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Figure 8: Correlation of serum IgE concentration at sacrifice and surface FcεRI expression of peritoneal mast cells in the mice from the experiments depicted in Fig. 7 (A and C). The genotypes of the mice, and the treatment which they received (PBS, IgE, or IgG2a, i.v. daily for 4 d) are depicted in the symbol key in the figure. Note that the correlation coefficient was calculated based on all data except those from IgG2a-treated IgE −/− mice, which were devoid of serum IgE; as a result, n = 22.

Mentions: Next, we assessed baseline levels of FcεRI expression in peritoneal mast cells of untreated IgE −/− versus IgE +/+ mice, and found that FcεRI expression was reduced by ∼83% in mast cells from IgE −/− mice as compared with those from wild-type mice (Fig. 7 B). We also found that administration of IgE (but not IgG2a) antibody resulted in a marked increase in FcεRI expression by IgE −/− mouse peritoneal mast cells (compare Fig. 7, B and C), whereas treatment with either antibody had no significant effect on mast cell FcγRII/III expression (data not shown). Moreover, there was a strong positive correlation, in the mice shown in Fig. 7, A and C, between the log10 of the serum IgE concentration at sacrifice and levels of mast cell FcεRI expression (R = 0.871, P <0.0001) (Fig. 8). And when the peritoneal mast cells removed from the mice shown in Fig. 7 C were tested for their ability to release 5-HT upon antigen challenge in vitro, the response of mast cells from mice that had been injected with IgE was markedly enhanced compared with that of the control cells from the IgG2a-treated mice (Fig. 9).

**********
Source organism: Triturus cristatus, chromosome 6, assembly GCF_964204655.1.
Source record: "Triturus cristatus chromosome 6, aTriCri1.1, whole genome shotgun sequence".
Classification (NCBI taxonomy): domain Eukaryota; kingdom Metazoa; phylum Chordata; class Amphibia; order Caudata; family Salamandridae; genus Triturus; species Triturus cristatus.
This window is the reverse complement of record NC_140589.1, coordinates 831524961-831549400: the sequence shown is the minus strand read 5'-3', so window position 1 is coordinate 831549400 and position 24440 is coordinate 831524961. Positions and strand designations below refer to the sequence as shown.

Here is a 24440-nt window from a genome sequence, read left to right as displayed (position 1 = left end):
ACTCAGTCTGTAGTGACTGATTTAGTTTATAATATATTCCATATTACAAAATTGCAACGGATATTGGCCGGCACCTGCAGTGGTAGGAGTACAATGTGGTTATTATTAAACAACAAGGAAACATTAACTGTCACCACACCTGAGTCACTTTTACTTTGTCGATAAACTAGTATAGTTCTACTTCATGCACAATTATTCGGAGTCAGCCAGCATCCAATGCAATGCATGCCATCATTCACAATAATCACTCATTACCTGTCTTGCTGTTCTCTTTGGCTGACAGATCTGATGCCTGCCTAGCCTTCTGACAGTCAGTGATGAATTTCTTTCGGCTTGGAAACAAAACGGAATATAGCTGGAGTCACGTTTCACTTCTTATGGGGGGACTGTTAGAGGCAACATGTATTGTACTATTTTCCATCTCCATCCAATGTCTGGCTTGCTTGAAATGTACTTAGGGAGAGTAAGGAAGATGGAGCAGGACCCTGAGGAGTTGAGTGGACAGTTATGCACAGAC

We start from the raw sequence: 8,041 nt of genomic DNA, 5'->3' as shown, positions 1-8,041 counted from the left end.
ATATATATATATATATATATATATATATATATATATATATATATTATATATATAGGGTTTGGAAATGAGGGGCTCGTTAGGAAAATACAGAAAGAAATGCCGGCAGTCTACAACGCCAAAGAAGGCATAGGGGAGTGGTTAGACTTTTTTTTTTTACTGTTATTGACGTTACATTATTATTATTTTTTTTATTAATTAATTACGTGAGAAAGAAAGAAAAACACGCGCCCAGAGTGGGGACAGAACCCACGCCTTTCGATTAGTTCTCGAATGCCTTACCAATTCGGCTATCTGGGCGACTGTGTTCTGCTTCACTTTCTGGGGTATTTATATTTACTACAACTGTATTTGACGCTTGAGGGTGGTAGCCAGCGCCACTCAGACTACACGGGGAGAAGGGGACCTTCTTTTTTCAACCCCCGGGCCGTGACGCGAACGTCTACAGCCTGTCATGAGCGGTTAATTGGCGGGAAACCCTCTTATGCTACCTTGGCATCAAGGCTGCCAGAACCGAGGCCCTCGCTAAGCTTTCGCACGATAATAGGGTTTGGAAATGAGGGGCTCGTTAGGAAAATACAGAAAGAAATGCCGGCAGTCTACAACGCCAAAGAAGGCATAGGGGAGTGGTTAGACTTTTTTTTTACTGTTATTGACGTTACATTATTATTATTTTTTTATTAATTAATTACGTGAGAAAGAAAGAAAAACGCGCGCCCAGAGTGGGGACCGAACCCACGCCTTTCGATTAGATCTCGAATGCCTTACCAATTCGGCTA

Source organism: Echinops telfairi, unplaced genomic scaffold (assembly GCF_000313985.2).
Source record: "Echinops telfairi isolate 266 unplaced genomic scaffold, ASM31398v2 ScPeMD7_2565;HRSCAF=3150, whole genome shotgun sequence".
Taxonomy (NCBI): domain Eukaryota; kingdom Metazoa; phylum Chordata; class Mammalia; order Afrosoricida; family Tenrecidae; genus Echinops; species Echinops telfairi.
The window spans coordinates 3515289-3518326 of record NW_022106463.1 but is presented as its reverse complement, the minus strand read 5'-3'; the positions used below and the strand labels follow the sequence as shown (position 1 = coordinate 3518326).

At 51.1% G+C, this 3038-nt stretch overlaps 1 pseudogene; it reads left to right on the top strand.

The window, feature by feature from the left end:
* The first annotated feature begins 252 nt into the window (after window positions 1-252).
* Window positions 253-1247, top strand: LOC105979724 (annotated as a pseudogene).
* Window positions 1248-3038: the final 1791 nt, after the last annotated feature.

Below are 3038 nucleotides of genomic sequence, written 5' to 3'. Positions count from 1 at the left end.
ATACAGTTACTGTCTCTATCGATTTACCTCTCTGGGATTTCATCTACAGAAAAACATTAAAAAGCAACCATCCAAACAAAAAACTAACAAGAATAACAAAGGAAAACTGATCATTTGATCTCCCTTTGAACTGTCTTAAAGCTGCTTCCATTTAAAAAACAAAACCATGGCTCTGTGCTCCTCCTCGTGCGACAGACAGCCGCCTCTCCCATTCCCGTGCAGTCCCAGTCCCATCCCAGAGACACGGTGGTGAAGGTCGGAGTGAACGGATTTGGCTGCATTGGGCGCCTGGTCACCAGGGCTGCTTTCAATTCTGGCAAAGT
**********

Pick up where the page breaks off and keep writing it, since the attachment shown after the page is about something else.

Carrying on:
IgE enhances mouse mast cell Fc(epsilon)RI expression in vitro and in vivo: evidence for a novel amplification mechanism in IgE-dependent reactions.

Yamaguchi M, Lantz CS, Oettgen HC, Katona IM, Fleming T, Miyajima I, Kinet JP, Galli SJ - J. Exp. Med. (1997)

Correlation of serum IgE concentration at sacrifice and surface FcεRI expression of peritoneal mast cells in  the mice from the experiments  depicted in Fig. 7 (A and C).  The genotypes of the mice, and  the treatment which they received (PBS, IgE, or IgG2a, i.v.  daily for 4 d) are depicted in the  symbol key in the figure. Note  that the correlation coefficient was  calculated based on all data except  those from IgG2a-treated IgE  −/− mice, which were devoid  of serum IgE; as a result, n = 22.
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Related In: Results  -  Collection

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Figure 8: Correlation of serum IgE concentration at sacrifice and surface FcεRI expression of peritoneal mast cells in the mice from the experiments depicted in Fig. 7 (A and C). The genotypes of the mice, and the treatment which they received (PBS, IgE, or IgG2a, i.v. daily for 4 d) are depicted in the symbol key in the figure. Note that the correlation coefficient was calculated based on all data except those from IgG2a-treated IgE −/− mice, which were devoid of serum IgE; as a result, n = 22.